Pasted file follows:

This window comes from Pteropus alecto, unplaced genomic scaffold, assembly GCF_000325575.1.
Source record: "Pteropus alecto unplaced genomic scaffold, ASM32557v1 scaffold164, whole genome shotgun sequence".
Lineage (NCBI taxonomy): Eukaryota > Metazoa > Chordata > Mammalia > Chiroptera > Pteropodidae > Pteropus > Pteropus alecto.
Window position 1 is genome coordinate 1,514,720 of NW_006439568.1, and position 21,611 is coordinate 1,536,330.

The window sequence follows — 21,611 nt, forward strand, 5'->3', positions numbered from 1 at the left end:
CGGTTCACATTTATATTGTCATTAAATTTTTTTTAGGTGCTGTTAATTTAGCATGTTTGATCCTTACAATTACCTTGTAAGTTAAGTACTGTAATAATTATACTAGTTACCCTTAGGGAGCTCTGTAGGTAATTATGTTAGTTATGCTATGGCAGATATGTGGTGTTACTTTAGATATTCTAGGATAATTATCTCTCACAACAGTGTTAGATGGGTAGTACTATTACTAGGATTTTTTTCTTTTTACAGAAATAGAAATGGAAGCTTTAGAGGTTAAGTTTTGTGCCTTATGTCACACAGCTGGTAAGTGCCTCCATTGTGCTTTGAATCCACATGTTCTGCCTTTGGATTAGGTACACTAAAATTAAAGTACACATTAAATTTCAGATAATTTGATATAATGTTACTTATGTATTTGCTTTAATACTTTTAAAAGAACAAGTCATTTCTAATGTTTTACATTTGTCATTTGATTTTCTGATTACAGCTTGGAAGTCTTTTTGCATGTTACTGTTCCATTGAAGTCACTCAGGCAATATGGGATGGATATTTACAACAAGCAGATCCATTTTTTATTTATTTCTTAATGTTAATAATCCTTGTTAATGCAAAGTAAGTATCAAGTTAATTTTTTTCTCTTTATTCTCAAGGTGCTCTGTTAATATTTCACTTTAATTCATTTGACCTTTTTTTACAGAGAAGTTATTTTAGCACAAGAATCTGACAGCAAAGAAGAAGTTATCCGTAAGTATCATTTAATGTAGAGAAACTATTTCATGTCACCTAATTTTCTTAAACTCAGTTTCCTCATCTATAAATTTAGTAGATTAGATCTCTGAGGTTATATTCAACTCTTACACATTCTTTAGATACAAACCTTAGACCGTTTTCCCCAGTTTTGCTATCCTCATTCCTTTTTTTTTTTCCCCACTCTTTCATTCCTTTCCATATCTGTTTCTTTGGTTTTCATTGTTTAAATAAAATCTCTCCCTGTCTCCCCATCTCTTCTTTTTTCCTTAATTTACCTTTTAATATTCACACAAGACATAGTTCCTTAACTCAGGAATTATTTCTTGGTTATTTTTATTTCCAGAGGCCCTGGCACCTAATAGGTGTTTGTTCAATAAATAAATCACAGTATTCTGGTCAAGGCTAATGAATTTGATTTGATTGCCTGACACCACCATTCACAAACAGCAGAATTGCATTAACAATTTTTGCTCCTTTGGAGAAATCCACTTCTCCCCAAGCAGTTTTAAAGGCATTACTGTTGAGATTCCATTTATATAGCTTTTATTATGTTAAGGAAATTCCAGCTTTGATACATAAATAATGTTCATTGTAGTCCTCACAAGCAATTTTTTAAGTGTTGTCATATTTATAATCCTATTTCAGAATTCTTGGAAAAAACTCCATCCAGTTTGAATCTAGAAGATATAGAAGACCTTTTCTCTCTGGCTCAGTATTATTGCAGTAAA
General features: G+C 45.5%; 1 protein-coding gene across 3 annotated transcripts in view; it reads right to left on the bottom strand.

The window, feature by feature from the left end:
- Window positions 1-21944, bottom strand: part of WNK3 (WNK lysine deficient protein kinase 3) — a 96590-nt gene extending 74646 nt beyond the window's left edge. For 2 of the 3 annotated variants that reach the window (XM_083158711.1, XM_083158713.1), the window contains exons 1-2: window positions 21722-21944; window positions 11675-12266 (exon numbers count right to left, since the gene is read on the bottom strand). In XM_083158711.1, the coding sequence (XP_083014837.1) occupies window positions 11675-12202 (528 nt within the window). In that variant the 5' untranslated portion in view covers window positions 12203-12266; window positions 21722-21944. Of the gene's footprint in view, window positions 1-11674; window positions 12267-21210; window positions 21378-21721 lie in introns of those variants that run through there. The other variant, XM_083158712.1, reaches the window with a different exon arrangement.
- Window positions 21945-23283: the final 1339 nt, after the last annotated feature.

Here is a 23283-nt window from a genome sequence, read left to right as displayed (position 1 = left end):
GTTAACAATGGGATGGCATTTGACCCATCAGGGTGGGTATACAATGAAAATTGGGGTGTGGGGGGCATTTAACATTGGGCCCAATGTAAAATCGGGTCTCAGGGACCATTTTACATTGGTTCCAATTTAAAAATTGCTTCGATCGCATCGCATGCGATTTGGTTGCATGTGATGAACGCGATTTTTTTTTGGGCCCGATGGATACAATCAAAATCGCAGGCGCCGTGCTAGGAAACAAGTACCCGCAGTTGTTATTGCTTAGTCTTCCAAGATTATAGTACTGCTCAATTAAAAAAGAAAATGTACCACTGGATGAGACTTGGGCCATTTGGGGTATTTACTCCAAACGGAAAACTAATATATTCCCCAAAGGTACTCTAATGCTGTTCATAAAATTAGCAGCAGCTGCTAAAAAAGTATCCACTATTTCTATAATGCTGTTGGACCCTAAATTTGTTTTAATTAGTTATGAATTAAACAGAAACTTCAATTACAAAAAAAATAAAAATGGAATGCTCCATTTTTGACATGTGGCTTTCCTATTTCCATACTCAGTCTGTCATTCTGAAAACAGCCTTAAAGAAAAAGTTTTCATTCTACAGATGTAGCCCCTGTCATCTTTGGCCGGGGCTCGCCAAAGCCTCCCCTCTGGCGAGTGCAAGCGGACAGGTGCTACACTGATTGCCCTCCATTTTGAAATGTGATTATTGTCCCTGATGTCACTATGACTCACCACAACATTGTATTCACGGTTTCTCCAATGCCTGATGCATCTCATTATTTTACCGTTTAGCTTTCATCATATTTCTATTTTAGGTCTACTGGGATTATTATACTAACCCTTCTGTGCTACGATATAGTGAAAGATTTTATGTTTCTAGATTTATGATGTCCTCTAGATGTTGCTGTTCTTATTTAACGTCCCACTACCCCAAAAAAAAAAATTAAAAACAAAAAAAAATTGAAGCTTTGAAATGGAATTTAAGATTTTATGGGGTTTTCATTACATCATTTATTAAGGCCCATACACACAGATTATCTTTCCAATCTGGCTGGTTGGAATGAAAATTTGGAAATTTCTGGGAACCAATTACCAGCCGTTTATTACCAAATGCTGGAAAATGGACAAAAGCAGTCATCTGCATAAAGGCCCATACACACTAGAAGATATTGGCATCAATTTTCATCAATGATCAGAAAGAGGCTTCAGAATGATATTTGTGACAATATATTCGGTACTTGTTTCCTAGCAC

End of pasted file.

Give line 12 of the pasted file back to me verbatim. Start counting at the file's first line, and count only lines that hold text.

GTTAACAATGGGATGGCATTTGACCCATCAGGGTGGGTATACAATGAAAATTGGGGTGTGGGGGGCATTTAACATTGGGCCCAATGTAAAATCGGGTCTCAGGGACCATTTTACATTGGTTCCAATTTAAAAATTGCTTCGATCGCATCGCATGCGATTTGGTTGCATGTGATGAACGCGATTTTTTTTTGGGCCCGATGGATACAATCAAAATCGCAGGCGCCGTGCTAGGAAACAAGTACCCGCAGTTGTTATTGCTTAGTCTTCCAAGATTATAGTACTGCTCAATTAAAAAAGAAAATGTACCACTGGATGAGACTTGGGCCATTTGGGGTATTTACTCCAAACGGAAAACTAATATATTCCCCAAAGGTACTCTAATGCTGTTCATAAAATTAGCAGCAGCTGCTAAAAAAGTATCCACTATTTCTATAATGCTGTTGGACCCTAAATTTGTTTTAATTAGTTATGAATTAAACAGAAACTTCAATTACAAAAAAAATAAAAATGGAATGCTCCATTTTTGACATGTGGCTTTCCTATTTCCATACTCAGTCTGTCATTCTGAAAACAGCCTTAAAGAAAAAGTTTTCATTCTACAGATGTAGCCCCTGTCATCTTTGGCCGGGGCTCGCCAAAGCCTCCCCTCTGGCGAGTGCAAGCGGACAGGTGCTACACTGATTGCCCTCCATTTTGAAATGTGATTATTGTCCCTGATGTCACTATGACTCACCACAACATTGTATTCACGGTTTCTCCAATGCCTGATGCATCTCATTATTTTACCGTTTAGCTTTCATCATATTTCTATTTTAGGTCTACTGGGATTATTATACTAACCCTTCTGTGCTACGATATAGTGAAAGATTTTATGTTTCTAGATTTATGATGTCCTCTAGATGTTGCTGTTCTTATTTAACGTCCCACTACCCCAAAAAAAAAAATTAAAAACAAAAAAAAATTGAAGCTTTGAAATGGAATTTAAGATTTTATGGGGTTTTCATTACATCATTTATTAAGGCCCATACACACAGATTATCTTTCCAATCTGGCTGGTTGGAATGAAAATTTGGAAATTTCTGGGAACCAATTACCAGCCGTTTATTACCAAATGCTGGAAAATGGACAAAAGCAGTCATCTGCATAAAGGCCCATACACACTAGAAGATATTGGCATCAATTTTCATCAATGATCAGAAAGAGGCTTCAGAATGATATTTGTGACAATATATTCGGTACTTGTTTCCTAGCAC